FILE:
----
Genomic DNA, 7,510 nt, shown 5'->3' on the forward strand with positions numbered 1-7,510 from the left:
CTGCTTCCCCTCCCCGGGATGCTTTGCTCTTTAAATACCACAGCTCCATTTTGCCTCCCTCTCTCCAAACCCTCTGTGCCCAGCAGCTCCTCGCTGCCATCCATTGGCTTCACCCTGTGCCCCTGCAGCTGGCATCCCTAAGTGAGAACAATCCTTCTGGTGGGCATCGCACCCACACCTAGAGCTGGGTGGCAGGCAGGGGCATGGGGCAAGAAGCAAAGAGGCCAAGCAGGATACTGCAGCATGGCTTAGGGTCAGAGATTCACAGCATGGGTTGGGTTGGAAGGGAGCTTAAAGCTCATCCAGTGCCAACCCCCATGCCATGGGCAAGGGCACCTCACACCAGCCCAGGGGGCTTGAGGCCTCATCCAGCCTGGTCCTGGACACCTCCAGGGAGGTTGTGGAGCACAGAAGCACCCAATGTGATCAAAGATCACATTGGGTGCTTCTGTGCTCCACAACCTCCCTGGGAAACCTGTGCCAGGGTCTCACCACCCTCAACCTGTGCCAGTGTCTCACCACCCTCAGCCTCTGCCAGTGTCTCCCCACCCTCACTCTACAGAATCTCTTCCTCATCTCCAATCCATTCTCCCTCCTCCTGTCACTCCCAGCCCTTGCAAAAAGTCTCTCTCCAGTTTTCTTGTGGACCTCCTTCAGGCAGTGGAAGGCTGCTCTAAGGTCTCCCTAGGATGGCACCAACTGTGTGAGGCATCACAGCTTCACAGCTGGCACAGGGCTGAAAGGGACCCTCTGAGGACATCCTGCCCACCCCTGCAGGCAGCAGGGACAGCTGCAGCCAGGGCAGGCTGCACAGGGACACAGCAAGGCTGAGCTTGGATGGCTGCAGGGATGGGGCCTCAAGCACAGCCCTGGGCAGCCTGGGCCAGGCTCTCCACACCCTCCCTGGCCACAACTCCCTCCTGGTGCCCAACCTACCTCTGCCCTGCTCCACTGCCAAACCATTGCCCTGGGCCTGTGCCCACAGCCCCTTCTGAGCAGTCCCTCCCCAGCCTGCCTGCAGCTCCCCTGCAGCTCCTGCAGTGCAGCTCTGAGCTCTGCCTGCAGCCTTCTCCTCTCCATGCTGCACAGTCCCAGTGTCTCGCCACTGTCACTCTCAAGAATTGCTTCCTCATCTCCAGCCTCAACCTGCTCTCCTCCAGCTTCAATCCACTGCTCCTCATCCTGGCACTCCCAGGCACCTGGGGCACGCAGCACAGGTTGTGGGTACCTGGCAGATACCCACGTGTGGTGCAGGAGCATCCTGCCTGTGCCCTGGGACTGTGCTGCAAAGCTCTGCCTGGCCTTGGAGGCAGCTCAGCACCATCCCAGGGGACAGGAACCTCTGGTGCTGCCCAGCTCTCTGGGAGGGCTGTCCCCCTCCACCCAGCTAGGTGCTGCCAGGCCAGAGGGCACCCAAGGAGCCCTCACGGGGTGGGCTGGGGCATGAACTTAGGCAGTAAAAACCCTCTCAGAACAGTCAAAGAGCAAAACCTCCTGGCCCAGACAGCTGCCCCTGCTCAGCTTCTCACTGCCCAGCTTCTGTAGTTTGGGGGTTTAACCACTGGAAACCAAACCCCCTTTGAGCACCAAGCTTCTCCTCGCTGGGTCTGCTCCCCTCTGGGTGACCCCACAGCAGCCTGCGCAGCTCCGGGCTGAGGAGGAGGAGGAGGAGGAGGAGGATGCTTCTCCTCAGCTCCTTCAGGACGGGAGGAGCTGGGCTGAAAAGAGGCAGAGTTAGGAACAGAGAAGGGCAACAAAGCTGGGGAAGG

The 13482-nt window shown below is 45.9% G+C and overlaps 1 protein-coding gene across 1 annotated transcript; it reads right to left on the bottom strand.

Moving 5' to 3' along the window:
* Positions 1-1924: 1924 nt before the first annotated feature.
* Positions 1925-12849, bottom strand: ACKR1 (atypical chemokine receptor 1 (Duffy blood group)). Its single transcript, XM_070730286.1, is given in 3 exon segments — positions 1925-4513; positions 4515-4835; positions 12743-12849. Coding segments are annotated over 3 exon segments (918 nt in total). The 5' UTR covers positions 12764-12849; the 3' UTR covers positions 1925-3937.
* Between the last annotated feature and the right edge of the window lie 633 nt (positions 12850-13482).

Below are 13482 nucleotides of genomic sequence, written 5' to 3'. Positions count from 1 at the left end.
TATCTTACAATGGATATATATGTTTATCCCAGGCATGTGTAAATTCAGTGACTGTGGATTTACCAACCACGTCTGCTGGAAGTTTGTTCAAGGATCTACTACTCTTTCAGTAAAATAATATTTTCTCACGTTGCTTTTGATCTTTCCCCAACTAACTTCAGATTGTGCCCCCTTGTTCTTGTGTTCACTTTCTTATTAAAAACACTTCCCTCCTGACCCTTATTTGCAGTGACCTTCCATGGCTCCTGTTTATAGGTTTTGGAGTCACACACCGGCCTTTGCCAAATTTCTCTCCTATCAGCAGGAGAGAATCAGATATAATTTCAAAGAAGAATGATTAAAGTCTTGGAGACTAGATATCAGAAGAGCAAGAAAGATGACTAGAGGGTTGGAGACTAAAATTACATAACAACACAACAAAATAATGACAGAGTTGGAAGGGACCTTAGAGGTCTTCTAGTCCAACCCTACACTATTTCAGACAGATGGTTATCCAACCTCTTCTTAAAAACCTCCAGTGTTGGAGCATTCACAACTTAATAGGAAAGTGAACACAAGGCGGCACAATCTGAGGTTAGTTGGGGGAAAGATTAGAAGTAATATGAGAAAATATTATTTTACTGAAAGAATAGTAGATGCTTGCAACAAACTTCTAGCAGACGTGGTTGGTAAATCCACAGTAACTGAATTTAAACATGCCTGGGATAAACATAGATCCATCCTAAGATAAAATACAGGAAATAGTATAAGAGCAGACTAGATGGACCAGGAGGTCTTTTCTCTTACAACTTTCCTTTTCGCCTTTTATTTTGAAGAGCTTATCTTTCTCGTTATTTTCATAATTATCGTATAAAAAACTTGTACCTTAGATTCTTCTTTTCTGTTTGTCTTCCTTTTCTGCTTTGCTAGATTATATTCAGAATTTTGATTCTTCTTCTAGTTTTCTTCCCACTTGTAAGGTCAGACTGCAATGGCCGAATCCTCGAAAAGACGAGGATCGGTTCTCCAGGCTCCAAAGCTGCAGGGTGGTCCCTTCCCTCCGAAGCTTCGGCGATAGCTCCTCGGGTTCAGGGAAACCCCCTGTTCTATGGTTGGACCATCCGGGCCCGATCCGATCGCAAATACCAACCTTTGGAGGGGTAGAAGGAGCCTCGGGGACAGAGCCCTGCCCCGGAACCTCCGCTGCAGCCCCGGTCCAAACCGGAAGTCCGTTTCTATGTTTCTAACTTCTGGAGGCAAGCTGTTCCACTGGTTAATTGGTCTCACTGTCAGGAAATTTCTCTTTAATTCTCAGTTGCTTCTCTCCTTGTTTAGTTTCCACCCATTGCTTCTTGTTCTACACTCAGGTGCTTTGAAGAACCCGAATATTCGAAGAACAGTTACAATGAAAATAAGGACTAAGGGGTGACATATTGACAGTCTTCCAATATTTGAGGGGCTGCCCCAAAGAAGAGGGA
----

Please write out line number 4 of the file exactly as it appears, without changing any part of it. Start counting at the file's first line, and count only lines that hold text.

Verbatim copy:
Moving 5' to 3' along the window: